How powerful colonial chief led to birth of Njiiri School

The entrance to Njiiri School named after Senior Chief Njiiri wa Karanja.


KENYA: The mighty chief Njiiri wa Karanja was a dreaded man abhorred for the atrocities he perpetrated on peasants in Fort Hall.

The colonial henchman, who ‘ruled’ between 1901 and 1952 when his son Kigo took over, was one of the most powerful figures of his time.

On a visit to his home in Kinyona village, Murang’a County, there is nothing much to show for his efforts that shaped Jomo Kenyatta’s destiny.

Born in 1866, the paramount chief is said to have married 42 wives and had tens of children. It is claimed he stopped looking for new wives when he learned a woman he was eyeing was one of his daughters.

Njiiri School, named after him, dates back to the 1950s when he requested the Fort Hall District Commissioner to start an African Government Secondary School.

Karanja and three other powerful chiefs – Michuki Njoroge, Ignatius Murai and Ndung’u Kagori – were ordered to scout for the location of the school.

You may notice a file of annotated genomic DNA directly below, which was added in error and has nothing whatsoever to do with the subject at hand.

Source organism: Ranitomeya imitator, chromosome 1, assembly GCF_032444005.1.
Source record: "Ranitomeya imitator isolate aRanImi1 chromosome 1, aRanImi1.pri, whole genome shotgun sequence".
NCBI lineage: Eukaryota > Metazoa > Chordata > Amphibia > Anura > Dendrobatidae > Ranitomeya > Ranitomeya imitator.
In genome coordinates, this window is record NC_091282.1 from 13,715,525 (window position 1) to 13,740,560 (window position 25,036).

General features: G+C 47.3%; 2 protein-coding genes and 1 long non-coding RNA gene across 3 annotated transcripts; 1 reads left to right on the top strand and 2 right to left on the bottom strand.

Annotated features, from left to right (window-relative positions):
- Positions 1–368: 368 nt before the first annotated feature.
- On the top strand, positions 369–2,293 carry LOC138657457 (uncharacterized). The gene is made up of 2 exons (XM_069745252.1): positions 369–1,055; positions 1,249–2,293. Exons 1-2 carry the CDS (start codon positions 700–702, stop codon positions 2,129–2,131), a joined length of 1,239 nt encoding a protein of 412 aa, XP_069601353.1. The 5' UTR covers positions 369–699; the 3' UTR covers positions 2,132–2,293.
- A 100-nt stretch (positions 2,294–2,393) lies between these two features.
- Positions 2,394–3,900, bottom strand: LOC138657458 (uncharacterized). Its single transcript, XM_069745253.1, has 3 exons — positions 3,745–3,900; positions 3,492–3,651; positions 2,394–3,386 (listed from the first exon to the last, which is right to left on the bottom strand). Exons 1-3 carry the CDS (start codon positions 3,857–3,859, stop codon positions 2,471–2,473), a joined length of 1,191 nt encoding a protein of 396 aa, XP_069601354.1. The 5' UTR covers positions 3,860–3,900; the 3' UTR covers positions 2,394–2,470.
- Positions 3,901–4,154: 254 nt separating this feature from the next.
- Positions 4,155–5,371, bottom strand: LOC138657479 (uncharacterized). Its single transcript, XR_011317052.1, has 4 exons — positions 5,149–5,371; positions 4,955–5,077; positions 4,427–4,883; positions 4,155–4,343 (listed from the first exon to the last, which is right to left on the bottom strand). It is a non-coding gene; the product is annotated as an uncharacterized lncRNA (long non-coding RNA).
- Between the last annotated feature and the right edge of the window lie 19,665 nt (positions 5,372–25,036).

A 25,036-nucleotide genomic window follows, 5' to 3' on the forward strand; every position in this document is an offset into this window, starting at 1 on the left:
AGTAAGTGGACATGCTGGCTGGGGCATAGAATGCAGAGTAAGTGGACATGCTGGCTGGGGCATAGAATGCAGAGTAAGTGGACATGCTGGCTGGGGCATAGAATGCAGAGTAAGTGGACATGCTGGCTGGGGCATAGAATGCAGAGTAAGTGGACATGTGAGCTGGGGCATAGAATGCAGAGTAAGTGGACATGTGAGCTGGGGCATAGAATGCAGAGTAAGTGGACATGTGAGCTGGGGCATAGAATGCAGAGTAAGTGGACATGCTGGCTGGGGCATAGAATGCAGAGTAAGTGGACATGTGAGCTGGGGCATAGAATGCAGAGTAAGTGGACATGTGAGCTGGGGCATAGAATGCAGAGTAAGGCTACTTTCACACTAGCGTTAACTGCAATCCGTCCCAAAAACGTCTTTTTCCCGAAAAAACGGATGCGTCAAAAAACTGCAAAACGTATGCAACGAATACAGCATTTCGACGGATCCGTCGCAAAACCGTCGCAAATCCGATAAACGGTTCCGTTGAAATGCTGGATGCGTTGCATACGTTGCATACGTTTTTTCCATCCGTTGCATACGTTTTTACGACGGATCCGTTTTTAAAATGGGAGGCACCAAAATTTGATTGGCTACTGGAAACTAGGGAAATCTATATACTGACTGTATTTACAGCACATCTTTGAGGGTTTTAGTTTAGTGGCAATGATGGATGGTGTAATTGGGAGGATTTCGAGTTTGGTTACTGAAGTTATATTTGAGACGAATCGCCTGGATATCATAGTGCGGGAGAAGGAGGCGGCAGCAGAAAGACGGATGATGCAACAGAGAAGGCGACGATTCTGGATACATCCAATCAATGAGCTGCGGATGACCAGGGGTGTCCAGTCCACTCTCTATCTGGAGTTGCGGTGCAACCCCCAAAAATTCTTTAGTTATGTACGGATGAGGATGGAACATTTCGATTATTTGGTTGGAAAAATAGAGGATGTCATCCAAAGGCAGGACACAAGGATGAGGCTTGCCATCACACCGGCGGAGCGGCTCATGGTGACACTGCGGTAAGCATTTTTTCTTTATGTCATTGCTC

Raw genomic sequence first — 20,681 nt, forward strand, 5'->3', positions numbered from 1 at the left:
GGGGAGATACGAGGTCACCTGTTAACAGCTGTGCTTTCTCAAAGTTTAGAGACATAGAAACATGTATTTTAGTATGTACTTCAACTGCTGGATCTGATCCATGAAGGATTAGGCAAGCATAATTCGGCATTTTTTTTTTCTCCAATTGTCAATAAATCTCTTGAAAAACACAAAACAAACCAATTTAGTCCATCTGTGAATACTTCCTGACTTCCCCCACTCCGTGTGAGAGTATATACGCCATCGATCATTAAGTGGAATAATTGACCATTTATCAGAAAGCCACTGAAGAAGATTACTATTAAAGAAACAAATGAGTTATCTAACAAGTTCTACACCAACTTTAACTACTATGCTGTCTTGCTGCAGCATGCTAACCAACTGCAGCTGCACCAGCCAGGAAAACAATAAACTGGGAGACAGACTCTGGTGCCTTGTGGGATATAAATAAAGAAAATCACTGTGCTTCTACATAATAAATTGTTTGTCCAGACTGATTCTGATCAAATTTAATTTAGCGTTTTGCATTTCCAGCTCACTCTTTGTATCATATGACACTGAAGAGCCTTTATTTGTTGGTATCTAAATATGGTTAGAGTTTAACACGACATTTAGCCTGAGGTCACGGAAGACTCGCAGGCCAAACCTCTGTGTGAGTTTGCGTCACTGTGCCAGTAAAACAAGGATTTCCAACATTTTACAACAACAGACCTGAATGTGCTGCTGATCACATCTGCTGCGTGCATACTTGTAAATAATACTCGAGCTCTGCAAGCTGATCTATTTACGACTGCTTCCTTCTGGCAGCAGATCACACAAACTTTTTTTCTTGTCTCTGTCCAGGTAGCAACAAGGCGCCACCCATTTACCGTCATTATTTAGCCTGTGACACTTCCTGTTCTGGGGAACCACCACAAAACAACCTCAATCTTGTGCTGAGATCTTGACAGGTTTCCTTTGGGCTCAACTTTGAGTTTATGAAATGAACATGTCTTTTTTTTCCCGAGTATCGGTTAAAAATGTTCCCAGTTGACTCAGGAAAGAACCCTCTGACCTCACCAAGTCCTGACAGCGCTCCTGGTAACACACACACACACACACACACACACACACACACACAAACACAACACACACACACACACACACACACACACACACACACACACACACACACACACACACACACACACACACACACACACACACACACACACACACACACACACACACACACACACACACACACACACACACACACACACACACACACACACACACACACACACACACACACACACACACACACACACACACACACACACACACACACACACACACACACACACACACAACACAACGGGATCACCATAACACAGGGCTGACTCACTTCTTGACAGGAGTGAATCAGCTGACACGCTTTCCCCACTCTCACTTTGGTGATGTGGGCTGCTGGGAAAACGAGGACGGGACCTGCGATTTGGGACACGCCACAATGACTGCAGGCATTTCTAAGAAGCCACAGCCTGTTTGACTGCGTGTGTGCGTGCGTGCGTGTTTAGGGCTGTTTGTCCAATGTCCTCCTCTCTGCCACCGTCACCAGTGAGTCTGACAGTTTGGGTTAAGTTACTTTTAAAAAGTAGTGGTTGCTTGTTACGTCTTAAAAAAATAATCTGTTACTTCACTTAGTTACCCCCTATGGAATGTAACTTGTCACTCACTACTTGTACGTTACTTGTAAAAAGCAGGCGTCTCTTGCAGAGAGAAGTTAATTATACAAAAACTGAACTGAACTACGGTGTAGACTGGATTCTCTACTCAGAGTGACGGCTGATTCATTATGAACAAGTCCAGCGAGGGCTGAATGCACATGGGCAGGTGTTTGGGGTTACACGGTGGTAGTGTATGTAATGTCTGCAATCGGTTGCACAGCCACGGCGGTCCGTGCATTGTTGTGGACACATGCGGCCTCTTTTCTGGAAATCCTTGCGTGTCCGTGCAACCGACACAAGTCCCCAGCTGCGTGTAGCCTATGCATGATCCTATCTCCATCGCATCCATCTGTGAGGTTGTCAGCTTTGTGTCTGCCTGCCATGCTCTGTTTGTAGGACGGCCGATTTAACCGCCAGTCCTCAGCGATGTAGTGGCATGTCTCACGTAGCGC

After traversing the entire district they agreed on Kinyona location in Kigumo. It is alleged the land was taken away from poor residents.

Construction started in 1952, but was interrupted by the State of Emergency. Some structures were converted into a camp for homeguards. In 1957, construction resumed and the pioneer class of 25 students was admitted in 1958.

The school, which sits on a 65-acre piece of land, was officially opened on January 26, 1959 by Chief Secretary of Kenya W F Coutts at an event attended by Njiiri, then a retired senior chief. Currently it has 1,200 boys and about 9, 000 have schooled there.

Further education

The national school’s notable alumni include legislators Jamleck Kamau (Kigumo MP) and Kabando wa Kabando (Mukurweini MP), Miguna Miguna (former advisor to Raila Odinga), JK Njoroge (Education PS 1964-1969) and current Fisheries Principal Secretary Ntiba Micheni among others.

Likewise, his son Kariuki Njiiri set new course of education status in Kenya when he returned after further education overseas.

Before turning to politics he joined hands with his wife Ruth Stutts, Tom Mboya and few others in managing the famous Kenyan students airlift to the US that saw many Kenyans get advanced education.

A document on display at the Kenya National Archives, dated August 24, 1959, indicates both Mboya, a member of the Legco, and Kariuki, then a member of the Kenya Education Department, as “African associates” of the legendary airlift.

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